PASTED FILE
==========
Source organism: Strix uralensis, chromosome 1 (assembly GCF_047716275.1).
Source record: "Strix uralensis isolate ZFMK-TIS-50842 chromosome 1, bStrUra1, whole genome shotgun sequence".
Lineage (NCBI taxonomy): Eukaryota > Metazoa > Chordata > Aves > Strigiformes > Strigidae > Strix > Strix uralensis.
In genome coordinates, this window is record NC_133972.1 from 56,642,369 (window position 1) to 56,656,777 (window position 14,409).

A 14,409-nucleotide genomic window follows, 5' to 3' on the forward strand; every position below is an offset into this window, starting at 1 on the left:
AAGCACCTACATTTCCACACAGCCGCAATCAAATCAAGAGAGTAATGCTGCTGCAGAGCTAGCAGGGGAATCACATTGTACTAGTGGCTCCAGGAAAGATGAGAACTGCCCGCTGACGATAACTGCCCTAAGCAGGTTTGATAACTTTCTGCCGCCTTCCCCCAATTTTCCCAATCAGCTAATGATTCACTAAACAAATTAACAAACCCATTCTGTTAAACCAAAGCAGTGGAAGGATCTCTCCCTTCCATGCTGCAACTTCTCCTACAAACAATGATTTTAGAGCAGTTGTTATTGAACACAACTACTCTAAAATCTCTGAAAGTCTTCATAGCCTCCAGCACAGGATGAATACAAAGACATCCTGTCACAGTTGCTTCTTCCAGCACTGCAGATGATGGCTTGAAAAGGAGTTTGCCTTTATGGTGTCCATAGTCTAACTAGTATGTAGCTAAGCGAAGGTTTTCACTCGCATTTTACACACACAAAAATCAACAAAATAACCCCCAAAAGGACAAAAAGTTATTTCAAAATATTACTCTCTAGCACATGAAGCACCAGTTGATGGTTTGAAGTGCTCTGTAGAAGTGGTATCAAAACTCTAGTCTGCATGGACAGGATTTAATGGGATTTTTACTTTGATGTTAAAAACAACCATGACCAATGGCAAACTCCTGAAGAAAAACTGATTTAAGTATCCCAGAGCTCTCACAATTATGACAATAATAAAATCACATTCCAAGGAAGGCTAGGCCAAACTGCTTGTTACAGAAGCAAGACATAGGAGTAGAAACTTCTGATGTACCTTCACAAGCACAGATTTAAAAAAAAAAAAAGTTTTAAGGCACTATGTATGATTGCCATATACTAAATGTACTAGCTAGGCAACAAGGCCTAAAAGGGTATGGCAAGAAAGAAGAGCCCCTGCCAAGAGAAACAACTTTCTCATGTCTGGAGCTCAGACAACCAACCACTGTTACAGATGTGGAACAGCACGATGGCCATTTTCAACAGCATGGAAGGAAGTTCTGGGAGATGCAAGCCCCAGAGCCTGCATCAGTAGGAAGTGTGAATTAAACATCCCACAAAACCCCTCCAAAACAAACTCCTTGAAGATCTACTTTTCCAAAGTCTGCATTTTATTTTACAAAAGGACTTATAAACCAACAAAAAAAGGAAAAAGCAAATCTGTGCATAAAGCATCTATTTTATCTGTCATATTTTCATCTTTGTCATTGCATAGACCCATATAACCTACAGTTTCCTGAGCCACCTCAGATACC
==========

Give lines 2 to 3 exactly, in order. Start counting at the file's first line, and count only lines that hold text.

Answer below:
Source record: "Strix uralensis isolate ZFMK-TIS-50842 chromosome 1, bStrUra1, whole genome shotgun sequence".
Lineage (NCBI taxonomy): Eukaryota > Metazoa > Chordata > Aves > Strigiformes > Strigidae > Strix > Strix uralensis.